The iLogic Color rule for this example is shown here.
 

 

Once the model parameters and iLogic rules are working as expected, it is time to begin converting the model to a factory asset. The first step will be to activate the Asset Builder located on the Environments tab. This environment allows you to specify a landing surface and connector points for the design. In this example, we also create asset variants that define the sizes of tents available. These sizes are set in units of feet because that is how the end users usually reference the tent sizes.


The Asset Variants allow users to establish standard sizes for the assets.


Now it is time to include the Descriptor. When you add the Descriptor you are prompted to select a piece of geometry to locate the Descriptor Node, then a heads-up dialog offers you the opportunity to enter any static text you desire. There is also an advanced option that automatically creates an iLogic Descriptor rule. In this example, we used the advanced option and built a rule that fills out the Descriptor with the Color, Length, Width, and Height parameter values for the tent. The following iLogic rule starts by establishing simple variables that are used to convert the Length, Width, and Height parameter values from inches to feet. Then the variables and Color parameter are used to set the value of the Descriptor and the values for the Description iProperty at the same time.


The iLogic code that sets the Descriptor and Description values is shown above.


The format of the above rule is fairly simple and can be mastered with a bit of practice. Here are some tips for new iLogic users:

  • Plain or Static text (known as a string) is enclosed by quotation marks; for example, “Tent”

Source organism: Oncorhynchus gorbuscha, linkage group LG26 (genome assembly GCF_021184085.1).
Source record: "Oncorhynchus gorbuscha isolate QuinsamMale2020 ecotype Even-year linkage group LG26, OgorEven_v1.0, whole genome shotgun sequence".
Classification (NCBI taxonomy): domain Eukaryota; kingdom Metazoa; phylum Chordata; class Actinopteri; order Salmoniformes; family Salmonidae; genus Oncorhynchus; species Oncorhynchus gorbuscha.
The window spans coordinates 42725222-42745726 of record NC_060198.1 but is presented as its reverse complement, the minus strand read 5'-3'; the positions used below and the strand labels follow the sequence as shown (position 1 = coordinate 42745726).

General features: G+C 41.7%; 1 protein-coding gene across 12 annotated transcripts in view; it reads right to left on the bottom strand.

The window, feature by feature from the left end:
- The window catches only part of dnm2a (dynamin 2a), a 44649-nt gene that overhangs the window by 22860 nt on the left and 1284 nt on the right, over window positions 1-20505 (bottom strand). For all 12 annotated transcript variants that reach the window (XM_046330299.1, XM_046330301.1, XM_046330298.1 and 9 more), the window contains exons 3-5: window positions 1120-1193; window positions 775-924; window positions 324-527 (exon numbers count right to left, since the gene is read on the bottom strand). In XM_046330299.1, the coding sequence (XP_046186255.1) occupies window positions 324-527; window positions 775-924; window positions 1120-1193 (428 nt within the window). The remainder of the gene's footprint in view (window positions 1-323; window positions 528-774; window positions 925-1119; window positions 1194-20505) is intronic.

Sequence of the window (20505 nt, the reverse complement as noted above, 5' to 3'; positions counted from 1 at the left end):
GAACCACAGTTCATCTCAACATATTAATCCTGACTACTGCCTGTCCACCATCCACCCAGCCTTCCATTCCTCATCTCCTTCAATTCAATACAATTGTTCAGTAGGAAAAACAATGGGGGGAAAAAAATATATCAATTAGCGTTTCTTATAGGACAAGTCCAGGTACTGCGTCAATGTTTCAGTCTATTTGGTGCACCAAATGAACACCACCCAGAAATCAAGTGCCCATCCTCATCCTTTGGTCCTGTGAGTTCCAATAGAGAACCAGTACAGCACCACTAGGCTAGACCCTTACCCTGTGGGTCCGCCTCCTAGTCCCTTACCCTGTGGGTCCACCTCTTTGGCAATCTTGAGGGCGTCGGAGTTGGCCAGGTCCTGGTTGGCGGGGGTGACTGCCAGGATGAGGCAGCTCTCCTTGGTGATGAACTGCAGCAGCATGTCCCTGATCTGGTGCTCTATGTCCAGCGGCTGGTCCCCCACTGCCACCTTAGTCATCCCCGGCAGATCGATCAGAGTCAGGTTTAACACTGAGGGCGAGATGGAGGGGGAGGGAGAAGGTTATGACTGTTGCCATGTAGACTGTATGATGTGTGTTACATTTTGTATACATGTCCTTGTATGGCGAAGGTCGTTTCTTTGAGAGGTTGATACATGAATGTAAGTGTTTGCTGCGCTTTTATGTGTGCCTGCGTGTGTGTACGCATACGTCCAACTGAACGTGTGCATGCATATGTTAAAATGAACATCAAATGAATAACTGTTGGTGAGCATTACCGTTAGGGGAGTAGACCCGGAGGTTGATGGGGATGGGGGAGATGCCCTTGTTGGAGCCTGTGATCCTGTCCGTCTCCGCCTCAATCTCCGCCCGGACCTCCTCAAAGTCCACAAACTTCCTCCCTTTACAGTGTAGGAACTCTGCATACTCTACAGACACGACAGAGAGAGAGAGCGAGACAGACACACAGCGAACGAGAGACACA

• Empty spaces between values (“ ”) are also considered a string.
  • Use the Ampersand (&) to add additional values to the string.
  • Parameter Names must be entered precisely including capitalization.
  • The Factory_Descriptor Parameter is automatically added to the Descriptor iLogic rule.
  • The iproperties value for Description can be found in the available snippets browser.

After the asset is published, it appears in the Factory Asset Browser. When the asset is placed into a layout, the parameter values for Length, Width, Height, and Color are available in the Factory Properties palette. In the following images, three versions of the rectangular tent are placed in a layout. The Descriptor for each tent reveals the desired parameter data and the component iProperty Description displays the same information.


The final image shows three different tents, with the Descriptors showing the desired parameter data alongside the iProperties for one of the tents with the Description filled out.


About the Author: Rusty Belcher

Rusty Belcher